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Religious discrimination or health code? EEOC sues Taco Bell

The Civil Rights Act of 1964 includes a requirement that employers respect the religious beliefs of their employees by making reasonable accommodations for religious customs and practices. That is, unless those accommodations pose undue hardship.

The Equal Employment Opportunity Commission (EEOC) has recently filed a lawsuit against a company operating a chain of Taco Bell restaurants. The lawsuit alleges wrongful termination and a violation of the civil rights act.

In 2010, a young man was fired after six years at Taco Bell because he refused to cut his hair. The man claims he is a victim of religious discrimination, because he wears his hair long for religious purposes.

He is a practicing Nazirite. According to the EEOC lawyer representing him, "Nazirites base their religious beliefs on references in the Old Testament to individuals who took a special vow of abstinence. In accordance with this vow, Nazirites do not cut their hair, believing that long hair is a way of showing their devotion to God."

The EEOC believes this is a clear case of religious discrimination. They are seeking not only employment reinstatement, but also back pay and compensatory and punitive damages.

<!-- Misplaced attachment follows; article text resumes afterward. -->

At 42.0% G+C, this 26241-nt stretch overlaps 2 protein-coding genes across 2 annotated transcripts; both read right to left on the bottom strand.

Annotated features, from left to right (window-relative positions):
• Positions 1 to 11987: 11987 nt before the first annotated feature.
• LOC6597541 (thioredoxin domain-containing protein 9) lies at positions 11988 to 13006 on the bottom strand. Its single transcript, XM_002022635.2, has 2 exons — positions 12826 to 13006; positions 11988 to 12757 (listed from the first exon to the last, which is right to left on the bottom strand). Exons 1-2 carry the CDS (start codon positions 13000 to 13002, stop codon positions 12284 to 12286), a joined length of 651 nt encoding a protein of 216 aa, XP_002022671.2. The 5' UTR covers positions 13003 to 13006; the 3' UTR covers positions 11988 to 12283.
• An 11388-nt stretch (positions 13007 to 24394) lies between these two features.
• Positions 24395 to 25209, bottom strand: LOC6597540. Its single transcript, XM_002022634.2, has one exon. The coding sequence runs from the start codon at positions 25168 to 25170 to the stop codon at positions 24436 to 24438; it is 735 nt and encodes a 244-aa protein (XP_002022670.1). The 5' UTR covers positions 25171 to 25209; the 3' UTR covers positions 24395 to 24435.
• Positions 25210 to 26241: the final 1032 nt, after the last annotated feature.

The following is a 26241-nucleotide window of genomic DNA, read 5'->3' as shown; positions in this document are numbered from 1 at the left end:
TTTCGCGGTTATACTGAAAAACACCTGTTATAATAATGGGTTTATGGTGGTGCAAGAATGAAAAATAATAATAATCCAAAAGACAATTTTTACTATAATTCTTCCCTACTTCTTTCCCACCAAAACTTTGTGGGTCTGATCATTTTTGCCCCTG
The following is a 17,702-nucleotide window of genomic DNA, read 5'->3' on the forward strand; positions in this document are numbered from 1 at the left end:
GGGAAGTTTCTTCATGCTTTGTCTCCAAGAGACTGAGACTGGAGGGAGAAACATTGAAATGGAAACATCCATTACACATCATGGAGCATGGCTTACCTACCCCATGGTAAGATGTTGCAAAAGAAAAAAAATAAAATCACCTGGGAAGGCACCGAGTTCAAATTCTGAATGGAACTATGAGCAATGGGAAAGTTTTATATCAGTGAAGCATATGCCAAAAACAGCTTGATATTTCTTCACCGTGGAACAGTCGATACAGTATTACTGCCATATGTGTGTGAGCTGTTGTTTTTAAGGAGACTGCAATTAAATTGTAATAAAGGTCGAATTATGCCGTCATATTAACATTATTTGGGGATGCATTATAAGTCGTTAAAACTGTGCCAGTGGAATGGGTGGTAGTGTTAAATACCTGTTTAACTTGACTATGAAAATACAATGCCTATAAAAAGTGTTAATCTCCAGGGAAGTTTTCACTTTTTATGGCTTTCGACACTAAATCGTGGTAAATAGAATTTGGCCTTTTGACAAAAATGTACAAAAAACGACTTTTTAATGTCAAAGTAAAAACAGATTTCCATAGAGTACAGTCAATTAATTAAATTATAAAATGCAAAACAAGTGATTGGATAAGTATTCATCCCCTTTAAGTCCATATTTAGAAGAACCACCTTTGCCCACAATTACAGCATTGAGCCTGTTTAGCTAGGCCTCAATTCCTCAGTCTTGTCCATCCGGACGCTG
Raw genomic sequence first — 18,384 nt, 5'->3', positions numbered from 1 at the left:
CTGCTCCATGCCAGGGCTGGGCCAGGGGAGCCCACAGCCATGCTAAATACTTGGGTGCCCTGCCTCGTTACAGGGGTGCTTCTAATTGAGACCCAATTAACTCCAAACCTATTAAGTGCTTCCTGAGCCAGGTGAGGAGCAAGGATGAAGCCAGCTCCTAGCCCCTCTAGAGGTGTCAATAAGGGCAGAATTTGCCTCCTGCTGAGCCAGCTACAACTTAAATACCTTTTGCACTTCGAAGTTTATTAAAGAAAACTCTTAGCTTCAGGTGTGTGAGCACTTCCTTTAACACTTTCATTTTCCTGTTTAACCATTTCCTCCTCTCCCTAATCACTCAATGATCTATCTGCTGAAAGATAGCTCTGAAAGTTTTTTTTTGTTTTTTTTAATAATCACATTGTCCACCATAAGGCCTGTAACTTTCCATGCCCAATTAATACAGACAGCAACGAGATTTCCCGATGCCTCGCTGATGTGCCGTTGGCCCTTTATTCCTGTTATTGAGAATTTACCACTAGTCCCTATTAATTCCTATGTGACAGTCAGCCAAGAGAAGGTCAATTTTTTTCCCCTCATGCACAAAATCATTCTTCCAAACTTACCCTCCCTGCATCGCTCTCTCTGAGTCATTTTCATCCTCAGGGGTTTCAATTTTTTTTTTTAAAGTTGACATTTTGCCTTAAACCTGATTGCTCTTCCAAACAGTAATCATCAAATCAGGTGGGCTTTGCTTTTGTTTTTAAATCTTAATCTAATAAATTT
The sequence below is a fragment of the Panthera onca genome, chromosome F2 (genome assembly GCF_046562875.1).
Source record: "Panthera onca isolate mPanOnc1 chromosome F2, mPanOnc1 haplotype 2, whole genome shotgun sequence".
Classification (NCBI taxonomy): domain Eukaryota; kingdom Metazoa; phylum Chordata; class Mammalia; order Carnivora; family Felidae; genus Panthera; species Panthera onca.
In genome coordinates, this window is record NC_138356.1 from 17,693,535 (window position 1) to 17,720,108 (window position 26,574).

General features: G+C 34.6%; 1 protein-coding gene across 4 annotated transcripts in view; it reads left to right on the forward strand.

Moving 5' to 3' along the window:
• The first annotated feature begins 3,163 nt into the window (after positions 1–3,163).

However, the company claims that the young man was in violation of their grooming policy. He was informed of this, and he was given that ultimatum that he would be fired if he didn't cut his hair.

There are many questions left to be answered which could prove important in the case. Did Taco Bell try to make reasonable accommodations, such as hair nets and other restraints? Why did his hair and grooming only become a problem after six years as an employee? Did his grooming cause potential health problems in the restaurant?

Health standards are high in the food service industry, and the company may argue that accommodating the man's beliefs posed an undue hardship. It may be difficult to determine if religious discrimination took place until or unless those important questions are answered.

Source: legaltimes.typepad.com. "A Hairy EEOC Fight for Taco Bell," Jenna Greene, 28 July 2011

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